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 Post subject: Obtaining the lithuanian accent
PostPosted: 2006 10 21, 16:48 
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Joined: 2006 10 20, 23:31
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Location: Chicago, Illinois
I am currently trying to learn to speak lithuanian. Both of my parents and several peers of mine speak it fluently. Apparently, my pronunciation is quite terrible. My mother says i need to speak more "roundly" and less "angular". She is at a loss as to what this exactly means, and i find it difficult to emulate "roundness" in speaking. I was wondering if anyone had some tips on obtaining the lithuanian accent...Should i just study the alphabet extensivley, or is it something you just acquire with time?

Any help is greatly appreciated


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PostPosted: 2006 10 23, 11:46 
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Joined: 2006 07 06, 21:26
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Location: Vilnius-Rīga
Try to pronounce Lithuanian softly - it should sound as a song ;)
Uff... It is hard to advice something to you as I am a native-speaker. Maybe others who learn Lithuanian could help you?

P.S. Could I ask what's you mother language?

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PostPosted: 2006 10 23, 20:30 

Joined: 2006 09 12, 07:52
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Location: United States
Obtaining a new accent could take a while to gain. Since you have developed the accent you have now since you started talking. It is hard, yet not impossible, to say whether it could even happen unless you went and lived in Lithuania. But obviously, it does help to be surrounded by those who have a Lithuanian accent, as well, regardless. As debeselis has said, Lithuanians do tend to speak softer than say those who live in America, who speak English. It would also have much to do with stresses on certain letters, as well, in words that you as an English speaker may not fully have a handle on.


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PostPosted: 2006 10 24, 11:18 
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Joined: 2006 07 06, 21:26
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Location: Vilnius-Rīga
Also I'd like to offer you to listen radio/TV [and other sources you will find useful] in Lithuanian but not only listen - try to pronounce it. Firstly, don't say all exactly - just catch the melody of the language :wink:

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Čia Lietuva, čia lietūs lyja, čia kiekvienam širdis atgyja; gal ji maža, bet ji - Tėvynė, man ji pirma ir paskutinė...


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PostPosted: 2006 10 25, 04:20 
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Joined: 2006 10 20, 23:31
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Location: Chicago, Illinois
my father, mother and grandparents all speak lithuanian with "correct" accents, yet only my grandparents were born in lithuania.


i try to listen to lithuanian radio as much as i can, but there is only 1 online radio station that ive found and it has terrible quality. I think it does help me hear "good" pronunciation though.


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PostPosted: 2006 10 25, 08:04 
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Joined: 2006 07 06, 21:08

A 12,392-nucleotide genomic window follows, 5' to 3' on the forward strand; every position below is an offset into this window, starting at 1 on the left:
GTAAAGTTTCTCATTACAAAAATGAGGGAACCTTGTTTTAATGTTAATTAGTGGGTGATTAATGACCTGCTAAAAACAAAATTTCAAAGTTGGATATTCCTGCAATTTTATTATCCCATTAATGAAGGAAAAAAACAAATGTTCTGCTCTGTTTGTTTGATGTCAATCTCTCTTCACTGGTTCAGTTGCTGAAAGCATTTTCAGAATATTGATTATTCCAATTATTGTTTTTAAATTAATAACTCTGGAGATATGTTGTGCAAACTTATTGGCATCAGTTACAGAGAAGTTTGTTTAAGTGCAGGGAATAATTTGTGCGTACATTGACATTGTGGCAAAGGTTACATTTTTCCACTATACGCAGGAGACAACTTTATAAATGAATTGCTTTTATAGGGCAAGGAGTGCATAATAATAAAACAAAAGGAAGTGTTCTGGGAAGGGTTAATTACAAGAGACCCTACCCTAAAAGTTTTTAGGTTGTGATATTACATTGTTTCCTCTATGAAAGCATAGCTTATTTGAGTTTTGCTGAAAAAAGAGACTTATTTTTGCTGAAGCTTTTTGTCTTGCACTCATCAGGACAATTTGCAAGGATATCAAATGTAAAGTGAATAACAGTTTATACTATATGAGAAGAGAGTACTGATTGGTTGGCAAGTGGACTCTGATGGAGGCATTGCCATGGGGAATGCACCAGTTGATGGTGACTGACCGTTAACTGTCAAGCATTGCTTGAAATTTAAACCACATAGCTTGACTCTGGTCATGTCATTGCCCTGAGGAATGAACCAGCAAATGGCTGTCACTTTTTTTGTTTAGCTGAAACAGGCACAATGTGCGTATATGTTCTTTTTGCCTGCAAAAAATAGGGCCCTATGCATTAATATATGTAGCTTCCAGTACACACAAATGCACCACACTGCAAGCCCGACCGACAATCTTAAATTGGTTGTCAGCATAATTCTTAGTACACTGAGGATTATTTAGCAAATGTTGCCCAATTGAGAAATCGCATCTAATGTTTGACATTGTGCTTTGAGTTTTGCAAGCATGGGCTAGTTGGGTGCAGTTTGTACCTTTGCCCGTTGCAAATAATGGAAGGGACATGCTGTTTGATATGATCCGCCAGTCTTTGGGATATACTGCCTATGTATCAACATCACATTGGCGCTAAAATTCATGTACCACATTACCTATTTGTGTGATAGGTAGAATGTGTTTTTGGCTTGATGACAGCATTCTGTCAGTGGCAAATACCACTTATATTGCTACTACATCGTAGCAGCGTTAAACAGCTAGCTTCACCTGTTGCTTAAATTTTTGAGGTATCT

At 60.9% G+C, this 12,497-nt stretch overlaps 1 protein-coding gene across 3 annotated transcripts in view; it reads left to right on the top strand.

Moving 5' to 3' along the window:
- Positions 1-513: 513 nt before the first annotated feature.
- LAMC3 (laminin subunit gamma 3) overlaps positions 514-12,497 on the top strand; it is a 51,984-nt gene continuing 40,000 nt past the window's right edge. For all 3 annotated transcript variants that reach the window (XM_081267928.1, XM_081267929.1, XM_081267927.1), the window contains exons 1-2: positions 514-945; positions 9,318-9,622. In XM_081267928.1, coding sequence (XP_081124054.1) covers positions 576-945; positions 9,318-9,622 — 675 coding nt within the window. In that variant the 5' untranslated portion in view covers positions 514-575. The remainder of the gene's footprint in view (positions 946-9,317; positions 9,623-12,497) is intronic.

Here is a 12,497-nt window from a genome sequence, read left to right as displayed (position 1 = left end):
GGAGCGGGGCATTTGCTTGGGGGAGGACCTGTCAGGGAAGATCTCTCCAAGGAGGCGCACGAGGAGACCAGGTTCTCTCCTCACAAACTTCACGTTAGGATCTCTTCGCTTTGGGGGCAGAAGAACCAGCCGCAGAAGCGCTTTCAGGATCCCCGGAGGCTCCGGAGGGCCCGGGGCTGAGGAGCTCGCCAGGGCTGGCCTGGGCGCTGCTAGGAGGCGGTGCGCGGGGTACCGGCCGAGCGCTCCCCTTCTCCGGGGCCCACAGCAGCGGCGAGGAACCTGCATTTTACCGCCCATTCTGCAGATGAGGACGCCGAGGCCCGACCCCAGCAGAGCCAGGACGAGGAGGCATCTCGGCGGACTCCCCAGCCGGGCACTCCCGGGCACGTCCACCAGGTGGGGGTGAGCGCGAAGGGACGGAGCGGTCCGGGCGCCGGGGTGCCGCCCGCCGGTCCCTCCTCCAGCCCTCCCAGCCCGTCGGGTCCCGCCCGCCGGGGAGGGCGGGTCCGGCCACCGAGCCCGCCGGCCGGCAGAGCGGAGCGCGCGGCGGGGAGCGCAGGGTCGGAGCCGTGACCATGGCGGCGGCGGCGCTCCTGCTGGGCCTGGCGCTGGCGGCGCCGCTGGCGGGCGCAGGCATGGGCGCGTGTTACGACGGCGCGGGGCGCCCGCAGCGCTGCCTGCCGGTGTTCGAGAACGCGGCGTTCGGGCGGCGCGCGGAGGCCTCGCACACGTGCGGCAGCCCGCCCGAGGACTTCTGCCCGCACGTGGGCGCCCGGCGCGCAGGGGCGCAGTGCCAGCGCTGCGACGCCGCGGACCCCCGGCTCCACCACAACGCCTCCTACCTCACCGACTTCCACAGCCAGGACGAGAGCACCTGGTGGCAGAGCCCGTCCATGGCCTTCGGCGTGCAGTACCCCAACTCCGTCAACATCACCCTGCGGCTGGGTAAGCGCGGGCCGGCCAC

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Location: Kaunas
Vaicaiti: http://www.debeselis.net/links.php

I'm not sure what is mean by 'angular' and 'round', but I noticed that English speakers stress many words in a sentence. For example, here's how an English speaker would stress this sentence:

I wanted to tell you something...

Whereas a Lithuanian would say:

Norėjau tau kai ką pasakyti...

You see? A Lithuanian emphasizes only one word in a sentence, while for the English it would not be enough. Try noticing this in your (grand)parents' speech.


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PostPosted: 2006 10 27, 02:53 
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Joined: 2006 10 20, 23:31
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Location: Chicago, Illinois
Ah, i never noticed that before. That is very interesting, thank you for pointing that out.


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PostPosted: 2006 10 29, 15:04 
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Joined: 2006 07 19, 02:25
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Location: Harrogate, Anglija
I notice the 'roundedness' in Lithuanian speakers.

I can try to explain it, but I dunno whether you'll be able to understand. In a similar way to Russian, Lithuanians slightly labialise some diphthongs (e.g. 'ai' can often sound like they're saying 'oi' or 'ui'). In a similar way, some English speakers labialise their 'r', 'sh', 'ch' (etc) making them sound 'rounder'. On top of this, Lithuanian rounded vowels (o, u) are a lot more rounded than English o and u are. I barely even move my lips when saying "suit", for example, but if I said a word in Lithuanian with rounded vowels in, my lips would move a lot

It's all about the position of the lips.... and the tongue.

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PostPosted: 2006 10 29, 15:08 
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One more important difference is the aspiration of consonants. All the English accents especially aspirate their T's and D's, making them sound very energetic.

I read somewhere that in the English word TOP the T is aspirated, but in STOP the T is not. So try seeing the difference.


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